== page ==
“I’m thinking of Olive,” he said; “I don’t want her worried with that sort of thing.”
“Perhaps Olive can manage for herself. In these days it doesn’t do to interfere with love.”
“Love!” muttered the Colonel. “What? Phew!”
If one’s own wife called this—this sort of—thing, love—then, why had he been faithful to her—in very hot climates—all these years? A sense of waste, and of injustice, tried to rear its head against all the side of him that attached certain meanings to certain words, and acted up to them. And this revolt gave him a feeling, strange and so unpleasant. Love! It was not a word to use thus loosely! Love led to marriage; this could not lead to marriage, except through—the Divorce Court. And suddenly the Colonel had a vision of his dead brother Lindsay, Olive’s father, standing there in the dark, with his grave, clear-cut, ivory-pale face, under the black hair supposed to be derived from a French ancestress who had escaped from the massacre of St. Bartholomew. Upright fellow always, Lindsay—even before he was made bishop! Queer somehow that Olive should be his daughter. Not that she was not upright; not at all! But she was soft! Lindsay was not! Imagine him seeing that young fellow putting her handkerchief in his pocket. But had young Lennan really done such a thing? Dolly was imaginative! He had mistaken it probably for his own; if he had chanced to blow his nose, he would have realized. For, coupled with the almost child-like candour of his mind, the Colonel had real administrative vigour, a true sense of practical values; an ounce of illustration was always worth to him a pound of theory! Dolly was given to riding off on theories. Thank God! she never acted on ’em!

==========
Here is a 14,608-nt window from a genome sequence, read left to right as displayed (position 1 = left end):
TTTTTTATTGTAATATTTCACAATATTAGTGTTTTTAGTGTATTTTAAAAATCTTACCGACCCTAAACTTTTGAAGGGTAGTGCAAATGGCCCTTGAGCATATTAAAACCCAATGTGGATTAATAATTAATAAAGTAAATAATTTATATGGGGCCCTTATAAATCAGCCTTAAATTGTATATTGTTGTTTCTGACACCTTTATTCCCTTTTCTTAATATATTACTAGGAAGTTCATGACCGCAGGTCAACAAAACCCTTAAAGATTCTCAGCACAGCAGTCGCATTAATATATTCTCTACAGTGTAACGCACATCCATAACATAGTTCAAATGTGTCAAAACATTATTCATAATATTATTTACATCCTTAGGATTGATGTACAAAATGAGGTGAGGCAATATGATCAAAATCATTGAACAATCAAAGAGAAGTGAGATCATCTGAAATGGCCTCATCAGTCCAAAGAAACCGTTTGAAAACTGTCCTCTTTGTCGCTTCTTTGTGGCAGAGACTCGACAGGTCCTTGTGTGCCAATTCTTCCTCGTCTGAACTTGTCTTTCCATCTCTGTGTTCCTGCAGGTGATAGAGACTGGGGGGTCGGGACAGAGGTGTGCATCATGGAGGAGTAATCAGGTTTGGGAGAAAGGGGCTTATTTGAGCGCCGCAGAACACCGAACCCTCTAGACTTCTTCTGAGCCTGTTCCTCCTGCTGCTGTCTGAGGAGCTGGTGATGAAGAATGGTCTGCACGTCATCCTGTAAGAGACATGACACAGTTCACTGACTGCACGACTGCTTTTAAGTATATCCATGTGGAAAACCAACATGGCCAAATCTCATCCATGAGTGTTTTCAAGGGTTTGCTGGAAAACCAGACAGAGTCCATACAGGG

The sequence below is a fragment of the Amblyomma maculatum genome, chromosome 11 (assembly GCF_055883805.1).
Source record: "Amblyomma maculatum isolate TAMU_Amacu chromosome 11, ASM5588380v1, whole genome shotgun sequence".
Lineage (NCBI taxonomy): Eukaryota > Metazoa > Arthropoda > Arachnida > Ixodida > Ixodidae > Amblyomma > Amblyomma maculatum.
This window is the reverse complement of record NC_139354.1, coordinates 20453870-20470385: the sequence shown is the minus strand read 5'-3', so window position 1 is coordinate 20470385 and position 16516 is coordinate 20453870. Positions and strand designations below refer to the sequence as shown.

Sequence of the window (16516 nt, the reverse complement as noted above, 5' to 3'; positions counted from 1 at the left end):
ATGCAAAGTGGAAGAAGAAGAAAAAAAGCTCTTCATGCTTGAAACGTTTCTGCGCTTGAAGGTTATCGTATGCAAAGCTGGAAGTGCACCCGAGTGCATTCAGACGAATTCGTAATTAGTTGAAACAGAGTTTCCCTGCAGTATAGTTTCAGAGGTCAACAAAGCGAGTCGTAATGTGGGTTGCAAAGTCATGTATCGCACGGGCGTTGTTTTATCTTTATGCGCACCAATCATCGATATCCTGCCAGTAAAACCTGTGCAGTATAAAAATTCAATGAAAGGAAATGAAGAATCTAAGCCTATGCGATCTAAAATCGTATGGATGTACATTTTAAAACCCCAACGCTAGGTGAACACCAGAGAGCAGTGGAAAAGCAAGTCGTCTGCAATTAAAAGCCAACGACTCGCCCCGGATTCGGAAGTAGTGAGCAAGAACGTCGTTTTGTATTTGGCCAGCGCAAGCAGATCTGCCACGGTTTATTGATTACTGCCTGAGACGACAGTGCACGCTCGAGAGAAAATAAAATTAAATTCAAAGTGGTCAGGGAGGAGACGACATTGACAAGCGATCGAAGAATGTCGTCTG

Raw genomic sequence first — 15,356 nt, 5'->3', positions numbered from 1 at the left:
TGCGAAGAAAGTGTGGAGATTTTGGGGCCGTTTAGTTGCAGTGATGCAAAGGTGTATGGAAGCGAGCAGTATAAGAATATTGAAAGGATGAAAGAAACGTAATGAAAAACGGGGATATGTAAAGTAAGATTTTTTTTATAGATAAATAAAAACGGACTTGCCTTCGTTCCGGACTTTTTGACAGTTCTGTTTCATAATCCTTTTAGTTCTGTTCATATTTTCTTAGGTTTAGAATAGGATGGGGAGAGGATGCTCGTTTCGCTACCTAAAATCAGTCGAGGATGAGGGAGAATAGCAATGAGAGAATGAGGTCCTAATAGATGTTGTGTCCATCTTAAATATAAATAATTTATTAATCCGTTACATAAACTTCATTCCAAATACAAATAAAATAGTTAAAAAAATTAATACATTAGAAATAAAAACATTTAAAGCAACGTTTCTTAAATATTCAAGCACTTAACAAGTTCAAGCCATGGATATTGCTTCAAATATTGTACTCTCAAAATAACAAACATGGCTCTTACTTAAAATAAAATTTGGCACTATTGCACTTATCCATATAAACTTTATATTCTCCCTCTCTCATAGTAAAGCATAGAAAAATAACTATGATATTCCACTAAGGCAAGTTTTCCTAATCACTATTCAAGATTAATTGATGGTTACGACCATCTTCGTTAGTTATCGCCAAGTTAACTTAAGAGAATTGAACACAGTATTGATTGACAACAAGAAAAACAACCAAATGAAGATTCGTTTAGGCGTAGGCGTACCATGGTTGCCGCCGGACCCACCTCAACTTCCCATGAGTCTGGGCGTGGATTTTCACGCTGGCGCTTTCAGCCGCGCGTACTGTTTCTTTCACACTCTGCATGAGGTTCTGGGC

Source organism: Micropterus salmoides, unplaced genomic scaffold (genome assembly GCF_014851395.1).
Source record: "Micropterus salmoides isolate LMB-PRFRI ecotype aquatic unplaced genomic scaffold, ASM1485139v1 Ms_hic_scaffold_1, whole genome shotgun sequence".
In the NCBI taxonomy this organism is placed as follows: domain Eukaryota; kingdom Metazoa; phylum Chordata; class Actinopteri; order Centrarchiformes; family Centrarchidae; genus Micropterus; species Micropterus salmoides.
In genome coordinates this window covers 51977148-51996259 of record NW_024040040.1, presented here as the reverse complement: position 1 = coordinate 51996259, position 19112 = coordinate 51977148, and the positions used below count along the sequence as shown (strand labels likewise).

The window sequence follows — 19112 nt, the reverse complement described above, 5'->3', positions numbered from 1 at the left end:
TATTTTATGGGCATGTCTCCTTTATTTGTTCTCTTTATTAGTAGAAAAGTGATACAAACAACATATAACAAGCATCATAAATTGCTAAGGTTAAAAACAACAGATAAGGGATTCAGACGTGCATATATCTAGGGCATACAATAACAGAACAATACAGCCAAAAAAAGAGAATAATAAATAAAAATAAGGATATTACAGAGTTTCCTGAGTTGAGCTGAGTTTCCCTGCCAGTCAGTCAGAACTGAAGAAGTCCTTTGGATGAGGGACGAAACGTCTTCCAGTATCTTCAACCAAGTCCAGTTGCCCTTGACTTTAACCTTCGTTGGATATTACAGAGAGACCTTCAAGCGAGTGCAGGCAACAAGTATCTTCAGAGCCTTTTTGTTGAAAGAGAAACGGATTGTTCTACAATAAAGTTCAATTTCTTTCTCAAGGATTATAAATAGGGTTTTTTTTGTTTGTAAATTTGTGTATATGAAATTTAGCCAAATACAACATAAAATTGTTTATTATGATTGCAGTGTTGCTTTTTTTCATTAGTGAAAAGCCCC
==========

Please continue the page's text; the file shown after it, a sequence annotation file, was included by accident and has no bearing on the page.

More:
He said gently:
“My dear! Young Lennan may be an artist and all that, but he’s a gentleman! I know old Heatherley, his guardian. Why I introduced him to Olive myself!”
“What has that to do with it? He’s in love with her.”
One of the countless legion that hold a creed taken at face value, into whose roots and reasons they have never dreamed of going, the Colonel was staggered. Like some native on an island surrounded by troubled seas, which he has stared at with a certain contemptuous awe all his life, but never entered, he was disconcerted by thus being asked to leave the shore. And by his own wife!
Indeed, Mrs. Ercott had not intended to go so far; but there was in her, as in all women whose minds are more active than their husbands’, a something worrying her always to go a little farther than she meant. With real compunction she heard the Colonel say:
“I must get up and drink some water.”
She was out of bed in a moment. “Not without boiling!”
She had seriously troubled him, then! Now he would not sleep—the blood went to his head so quickly. He would just lie awake, trying not to disturb her. She could not bear him not to disturb her. It seemed so selfish of her! She ought to have known that the whole subject was too dangerous to discuss at night.